I assign different expert groups different sections of the worksheet. After students have completed the Warm Up, I review it with them. The benefit to this assignment lies in its flexibility. The lesson goes much smoother if students are comfortable with working with exponents and this entry ticket has the intent of getting students to that point.
In the last section I present to students how to write as a single rational exponent by finding a common denominator for the exponents and then simplifying.
For problems students are struggling on, they can utilize the experts on those particular types of problems for support and guidance.
After answering any questions I give students rewrite and rewrite and simplify using rational exponents using rational exponents minute to revise and add additional details to their notes. As an alternative, students could use an online math dictionary. I explicitly teach students the difference between Brick and Mortar Words as I firmly believe students need to be taught what types of conversation and language are valued in school AND how to engage in those skills.
One such source can be found here: Exponential Functions for the unit for homework. For this particular activity I use a teacher-generated worksheet on rewriting radical and rational expressions.
Sometimes partners within the class help each other. I have included two versions of the vocabulary for teachers - one with definitions and one without.
This is also a great opportunity to ask students to reflect on what they have done well and what they need to work on to be successful for the remainder of the class. In most of the Guided Notes I emphasize the vocabulary of rational exponents for students to be able to rewrite expressions between radical and rational exponent form.
First, I like to have students hear alternate methods for solving solutions and to hear from people other than myself on how to solve different types of math problems.
The assignment is also flexible in how it can be used in the classroom. I show problem 8 and problem 9 in the video below. Then use that structure to rewrite it, simplify it, or change forms.
Idea Organizer and Writing Prompt 15 minutes To wrap up the assignment, I have students choose one problem from the worksheet on rewriting a radical expression into a rational expression. During the notes I am asking questions to encourage students to not only write, but also engage in other domains of language - namely listening, reading and speaking.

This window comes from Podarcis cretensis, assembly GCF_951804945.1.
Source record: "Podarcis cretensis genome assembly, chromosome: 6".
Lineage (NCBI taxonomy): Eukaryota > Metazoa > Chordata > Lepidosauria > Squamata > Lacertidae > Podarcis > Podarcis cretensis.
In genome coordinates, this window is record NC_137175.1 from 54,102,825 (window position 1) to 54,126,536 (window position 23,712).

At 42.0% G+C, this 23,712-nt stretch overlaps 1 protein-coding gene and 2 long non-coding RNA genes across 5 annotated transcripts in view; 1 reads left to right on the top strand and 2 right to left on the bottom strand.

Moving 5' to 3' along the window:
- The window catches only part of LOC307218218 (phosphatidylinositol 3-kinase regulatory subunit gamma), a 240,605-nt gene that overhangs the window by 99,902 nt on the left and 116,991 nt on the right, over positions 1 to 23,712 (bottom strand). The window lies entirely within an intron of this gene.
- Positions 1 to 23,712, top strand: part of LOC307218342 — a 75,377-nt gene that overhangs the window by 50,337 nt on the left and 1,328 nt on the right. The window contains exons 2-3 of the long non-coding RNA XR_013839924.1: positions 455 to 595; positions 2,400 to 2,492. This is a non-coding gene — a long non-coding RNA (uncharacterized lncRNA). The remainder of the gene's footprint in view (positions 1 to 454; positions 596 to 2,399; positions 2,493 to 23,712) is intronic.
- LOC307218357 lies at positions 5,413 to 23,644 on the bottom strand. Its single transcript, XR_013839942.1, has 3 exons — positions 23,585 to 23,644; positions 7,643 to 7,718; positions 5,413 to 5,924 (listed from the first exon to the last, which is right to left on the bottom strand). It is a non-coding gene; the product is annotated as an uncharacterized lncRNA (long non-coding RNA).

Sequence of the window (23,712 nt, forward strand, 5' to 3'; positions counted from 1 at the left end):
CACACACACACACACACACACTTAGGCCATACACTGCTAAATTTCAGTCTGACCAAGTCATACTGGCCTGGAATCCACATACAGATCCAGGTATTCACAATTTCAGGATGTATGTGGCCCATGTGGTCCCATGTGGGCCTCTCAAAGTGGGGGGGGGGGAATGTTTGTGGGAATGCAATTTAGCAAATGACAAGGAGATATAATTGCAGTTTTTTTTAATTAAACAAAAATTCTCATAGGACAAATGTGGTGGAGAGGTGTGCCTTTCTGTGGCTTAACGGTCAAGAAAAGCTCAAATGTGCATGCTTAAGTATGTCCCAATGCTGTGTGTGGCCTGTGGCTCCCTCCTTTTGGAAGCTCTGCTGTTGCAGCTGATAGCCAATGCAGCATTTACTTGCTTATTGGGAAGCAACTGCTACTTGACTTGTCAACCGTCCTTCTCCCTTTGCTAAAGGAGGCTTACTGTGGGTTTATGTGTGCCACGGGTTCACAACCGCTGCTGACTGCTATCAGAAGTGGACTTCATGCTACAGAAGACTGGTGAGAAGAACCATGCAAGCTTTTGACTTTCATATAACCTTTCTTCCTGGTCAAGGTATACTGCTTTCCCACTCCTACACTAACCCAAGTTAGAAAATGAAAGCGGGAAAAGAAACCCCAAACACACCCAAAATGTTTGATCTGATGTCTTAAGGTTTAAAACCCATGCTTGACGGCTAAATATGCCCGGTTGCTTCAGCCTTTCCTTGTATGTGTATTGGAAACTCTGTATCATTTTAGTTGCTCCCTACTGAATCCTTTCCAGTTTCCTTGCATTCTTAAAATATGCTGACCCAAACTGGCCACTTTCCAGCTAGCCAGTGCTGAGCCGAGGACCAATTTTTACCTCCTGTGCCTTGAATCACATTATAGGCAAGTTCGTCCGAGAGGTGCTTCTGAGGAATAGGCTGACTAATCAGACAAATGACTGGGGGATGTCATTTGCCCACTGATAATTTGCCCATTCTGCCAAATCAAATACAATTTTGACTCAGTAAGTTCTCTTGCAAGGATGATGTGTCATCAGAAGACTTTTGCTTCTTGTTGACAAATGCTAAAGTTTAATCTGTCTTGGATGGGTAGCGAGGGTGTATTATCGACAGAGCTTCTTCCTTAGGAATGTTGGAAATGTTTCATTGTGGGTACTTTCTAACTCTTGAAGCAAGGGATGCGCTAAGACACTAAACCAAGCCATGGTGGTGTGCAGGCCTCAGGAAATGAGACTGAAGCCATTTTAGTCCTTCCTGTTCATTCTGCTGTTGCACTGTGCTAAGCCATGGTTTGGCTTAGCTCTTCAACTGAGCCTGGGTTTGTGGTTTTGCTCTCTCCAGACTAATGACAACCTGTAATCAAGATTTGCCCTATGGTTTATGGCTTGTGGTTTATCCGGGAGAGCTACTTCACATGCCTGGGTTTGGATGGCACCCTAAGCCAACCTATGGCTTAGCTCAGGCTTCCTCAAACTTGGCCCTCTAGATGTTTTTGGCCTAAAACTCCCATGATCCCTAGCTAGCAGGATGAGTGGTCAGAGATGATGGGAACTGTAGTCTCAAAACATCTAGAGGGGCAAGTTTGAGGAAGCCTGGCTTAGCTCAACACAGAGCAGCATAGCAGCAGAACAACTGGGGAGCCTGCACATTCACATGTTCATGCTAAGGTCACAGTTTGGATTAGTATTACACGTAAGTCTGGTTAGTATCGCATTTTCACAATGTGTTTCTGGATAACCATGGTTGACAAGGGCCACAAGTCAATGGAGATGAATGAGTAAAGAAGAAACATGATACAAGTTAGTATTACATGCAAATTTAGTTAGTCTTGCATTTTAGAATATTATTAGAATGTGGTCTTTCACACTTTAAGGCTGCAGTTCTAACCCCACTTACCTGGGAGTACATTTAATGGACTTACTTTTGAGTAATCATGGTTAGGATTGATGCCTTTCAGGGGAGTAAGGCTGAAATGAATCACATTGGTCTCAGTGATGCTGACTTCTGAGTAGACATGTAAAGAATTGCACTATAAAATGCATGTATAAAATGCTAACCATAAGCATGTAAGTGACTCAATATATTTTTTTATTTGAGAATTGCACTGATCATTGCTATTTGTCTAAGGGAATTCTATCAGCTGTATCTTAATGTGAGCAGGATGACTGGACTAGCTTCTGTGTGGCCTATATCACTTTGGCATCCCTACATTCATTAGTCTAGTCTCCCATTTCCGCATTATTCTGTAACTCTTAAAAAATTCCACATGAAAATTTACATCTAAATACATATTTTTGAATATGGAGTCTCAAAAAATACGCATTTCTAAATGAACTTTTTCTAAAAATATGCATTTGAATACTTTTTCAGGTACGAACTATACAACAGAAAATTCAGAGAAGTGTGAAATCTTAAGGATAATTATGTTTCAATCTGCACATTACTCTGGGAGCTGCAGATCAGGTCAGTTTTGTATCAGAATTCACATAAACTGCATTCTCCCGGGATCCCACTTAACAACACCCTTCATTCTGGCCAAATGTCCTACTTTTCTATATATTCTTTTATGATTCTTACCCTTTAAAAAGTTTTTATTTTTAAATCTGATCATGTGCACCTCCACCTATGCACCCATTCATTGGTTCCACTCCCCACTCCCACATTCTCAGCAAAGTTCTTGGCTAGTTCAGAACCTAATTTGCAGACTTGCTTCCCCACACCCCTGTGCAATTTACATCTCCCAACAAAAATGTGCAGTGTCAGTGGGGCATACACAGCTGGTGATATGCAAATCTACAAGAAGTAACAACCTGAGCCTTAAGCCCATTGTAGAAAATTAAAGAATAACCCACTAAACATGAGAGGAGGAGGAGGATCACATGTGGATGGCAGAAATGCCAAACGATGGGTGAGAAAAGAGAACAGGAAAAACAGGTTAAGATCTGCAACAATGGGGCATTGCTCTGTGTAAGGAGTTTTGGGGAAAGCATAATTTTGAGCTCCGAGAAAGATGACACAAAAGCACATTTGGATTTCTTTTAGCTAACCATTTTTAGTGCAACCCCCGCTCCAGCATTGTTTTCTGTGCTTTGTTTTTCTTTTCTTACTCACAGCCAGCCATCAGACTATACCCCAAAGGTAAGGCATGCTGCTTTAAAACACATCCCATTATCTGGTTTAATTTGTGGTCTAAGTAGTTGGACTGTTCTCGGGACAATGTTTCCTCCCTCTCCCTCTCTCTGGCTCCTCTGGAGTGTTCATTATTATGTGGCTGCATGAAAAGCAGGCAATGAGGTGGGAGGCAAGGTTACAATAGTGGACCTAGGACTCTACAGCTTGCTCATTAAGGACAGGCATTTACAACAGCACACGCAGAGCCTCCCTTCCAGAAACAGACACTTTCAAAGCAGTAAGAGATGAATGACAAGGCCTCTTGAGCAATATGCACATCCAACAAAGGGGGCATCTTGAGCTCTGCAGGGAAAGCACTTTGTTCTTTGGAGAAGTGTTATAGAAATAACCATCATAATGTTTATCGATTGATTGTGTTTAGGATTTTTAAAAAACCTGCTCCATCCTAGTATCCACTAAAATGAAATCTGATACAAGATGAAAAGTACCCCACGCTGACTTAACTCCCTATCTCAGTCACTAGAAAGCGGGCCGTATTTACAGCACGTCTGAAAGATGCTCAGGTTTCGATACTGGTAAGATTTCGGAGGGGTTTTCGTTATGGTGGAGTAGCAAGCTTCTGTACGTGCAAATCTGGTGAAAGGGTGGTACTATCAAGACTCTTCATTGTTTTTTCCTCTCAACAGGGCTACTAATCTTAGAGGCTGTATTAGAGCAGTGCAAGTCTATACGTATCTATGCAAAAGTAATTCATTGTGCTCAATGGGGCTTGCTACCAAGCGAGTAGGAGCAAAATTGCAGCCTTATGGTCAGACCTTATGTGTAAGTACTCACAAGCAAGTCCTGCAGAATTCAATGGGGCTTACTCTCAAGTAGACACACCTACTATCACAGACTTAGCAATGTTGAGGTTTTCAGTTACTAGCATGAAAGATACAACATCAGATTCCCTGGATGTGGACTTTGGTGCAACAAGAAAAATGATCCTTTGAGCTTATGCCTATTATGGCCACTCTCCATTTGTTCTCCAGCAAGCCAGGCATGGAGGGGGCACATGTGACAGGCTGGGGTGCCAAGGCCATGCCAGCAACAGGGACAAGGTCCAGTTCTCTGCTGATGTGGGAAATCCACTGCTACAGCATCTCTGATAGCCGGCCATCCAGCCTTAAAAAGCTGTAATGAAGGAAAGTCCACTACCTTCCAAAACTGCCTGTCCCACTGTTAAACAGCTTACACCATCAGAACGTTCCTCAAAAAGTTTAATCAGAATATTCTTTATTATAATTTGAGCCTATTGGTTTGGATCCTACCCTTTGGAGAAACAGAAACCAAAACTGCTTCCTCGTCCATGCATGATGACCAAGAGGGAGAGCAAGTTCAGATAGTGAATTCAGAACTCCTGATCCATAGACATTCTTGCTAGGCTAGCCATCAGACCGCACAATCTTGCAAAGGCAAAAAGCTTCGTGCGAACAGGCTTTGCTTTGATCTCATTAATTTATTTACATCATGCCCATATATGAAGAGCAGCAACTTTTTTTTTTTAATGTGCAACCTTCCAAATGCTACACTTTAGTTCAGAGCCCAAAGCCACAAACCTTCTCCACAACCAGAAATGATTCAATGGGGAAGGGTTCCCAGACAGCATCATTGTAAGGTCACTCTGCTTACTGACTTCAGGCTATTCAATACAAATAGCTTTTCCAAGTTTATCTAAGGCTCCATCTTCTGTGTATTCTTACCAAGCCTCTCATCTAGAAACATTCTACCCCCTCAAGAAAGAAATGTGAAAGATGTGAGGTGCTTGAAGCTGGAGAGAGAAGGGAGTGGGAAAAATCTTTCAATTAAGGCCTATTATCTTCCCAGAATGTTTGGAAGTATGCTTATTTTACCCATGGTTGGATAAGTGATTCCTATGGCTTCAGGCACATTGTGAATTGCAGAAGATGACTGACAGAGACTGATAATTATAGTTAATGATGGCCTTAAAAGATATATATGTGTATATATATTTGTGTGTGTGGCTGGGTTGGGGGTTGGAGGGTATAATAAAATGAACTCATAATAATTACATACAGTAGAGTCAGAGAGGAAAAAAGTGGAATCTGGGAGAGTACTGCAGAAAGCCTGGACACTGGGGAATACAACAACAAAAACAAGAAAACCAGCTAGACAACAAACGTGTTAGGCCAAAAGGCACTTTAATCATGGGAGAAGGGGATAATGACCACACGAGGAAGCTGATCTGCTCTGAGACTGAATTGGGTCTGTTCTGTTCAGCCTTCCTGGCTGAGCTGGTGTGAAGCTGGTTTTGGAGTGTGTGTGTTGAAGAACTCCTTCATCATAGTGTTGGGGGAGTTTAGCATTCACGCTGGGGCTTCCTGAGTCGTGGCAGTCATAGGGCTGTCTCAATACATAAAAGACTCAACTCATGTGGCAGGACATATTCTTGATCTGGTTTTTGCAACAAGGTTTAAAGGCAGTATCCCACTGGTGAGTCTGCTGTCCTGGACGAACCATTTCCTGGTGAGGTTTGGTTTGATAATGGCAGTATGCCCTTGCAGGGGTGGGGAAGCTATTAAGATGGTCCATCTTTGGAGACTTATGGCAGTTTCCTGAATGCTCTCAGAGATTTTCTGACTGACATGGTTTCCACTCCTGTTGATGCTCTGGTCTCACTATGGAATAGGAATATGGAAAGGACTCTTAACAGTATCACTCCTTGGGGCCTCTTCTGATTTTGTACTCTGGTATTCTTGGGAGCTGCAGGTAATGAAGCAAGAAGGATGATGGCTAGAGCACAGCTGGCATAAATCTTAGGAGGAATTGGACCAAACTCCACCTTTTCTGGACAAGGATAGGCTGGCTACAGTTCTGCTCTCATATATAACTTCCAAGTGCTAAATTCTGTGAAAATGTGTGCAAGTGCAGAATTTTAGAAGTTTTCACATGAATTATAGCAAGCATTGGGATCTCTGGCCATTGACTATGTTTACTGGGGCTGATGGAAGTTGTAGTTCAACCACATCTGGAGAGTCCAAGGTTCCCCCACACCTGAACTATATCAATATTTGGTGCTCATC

For example, a teacher might assign the Idea Organizer as an exit ticket to wrap up this lesson or students ca come into class the next day, with the Idea Organizer completed for homework. Students can complete the vocabulary work on iPad minis part of a technology grant for Modeling with Mathematics and Universal Design for Learning in the Math Classroom using a math dictionary to look up the definitions for the terms.
I ask them to complete an Exit Ticket: My role as a teacher shifts to that of a facilitator as the students take on the role of teaching each other. After students watch the first video, I have students explain the steps back as a way to gauge their understanding of the process of rewriting radical and rational expressions using rules of exponents.
I recommend Wolfram Alpha as it provides excellent knowledge, is accurate and also provides good visual examples for many terms.
All students have access to the different tasks of this assignment, and get to hear multiple perspectives and strategies to solve the different types of problems. Expert Groups In this segment, students are all assigned to an Expert Group. Most of the students have not been introduced to rational exponents, and I want them to build a strong vocabulary and understanding of how the exponential expression and rational exponents are structured.
The Power Property - multiply exponents times exponents of powers to other powers.
They can then work on writing up their response in a well-polished multi-paragraph response. Writing also can help students better understand the content because the process requires students to translate their ideas and understanding into another form Exit Ticket:Students review basic rules of exponents and use these rules to rewrite radical and rational exponents!
Plan your minute lesson in Math or Exponents with helpful tips from Jason Colombino LESSON 1: Rewriting Radical and Rational Exponents (Plus Exponents Review) LESSON 2: Rewriting Radical and Rational Exponents.
Rewrite the entire expression using rational exponents.
Now you have all the properties of exponents available to help you to simplify the expression: x 1/2 (x 2/3 – x 4/3). Distribute to get rid of the parentheses. Demonstrates how to simplify fractions containing negative exponents. Provides worked examples, showing how the same exercise can be correctly worked in more than one way.
Warns against confusing "minus" signs on numbers and "minus" signs in exponents. Simplify using positive exponents. Always reduce the fractions to lowest terms. We want to rewrite these using positive exponents. Remember, if it's negative in the numerator, it flips to the. Radicals and Rational Exponents.
Learning Objectives. Evaluate and simplify square roots. Rationalize a denominator that contains a square root. Rewrite a radical expression using rational exponents. To simplify a square root, we rewrite it such that there are no perfect squares in the radicand.
There are several properties of square roots. Order of Operations Factors & Primes Fractions Long Arithmetic Decimals Exponents & Radicals Ratios & Proportions Percent Modulo Mean, Median & Mode Algebra Equations Inequalities System of Equations System of Inequalities Basic Operations Algebraic Properties Partial Fractions Polynomials Rational Expressions Sequences.Download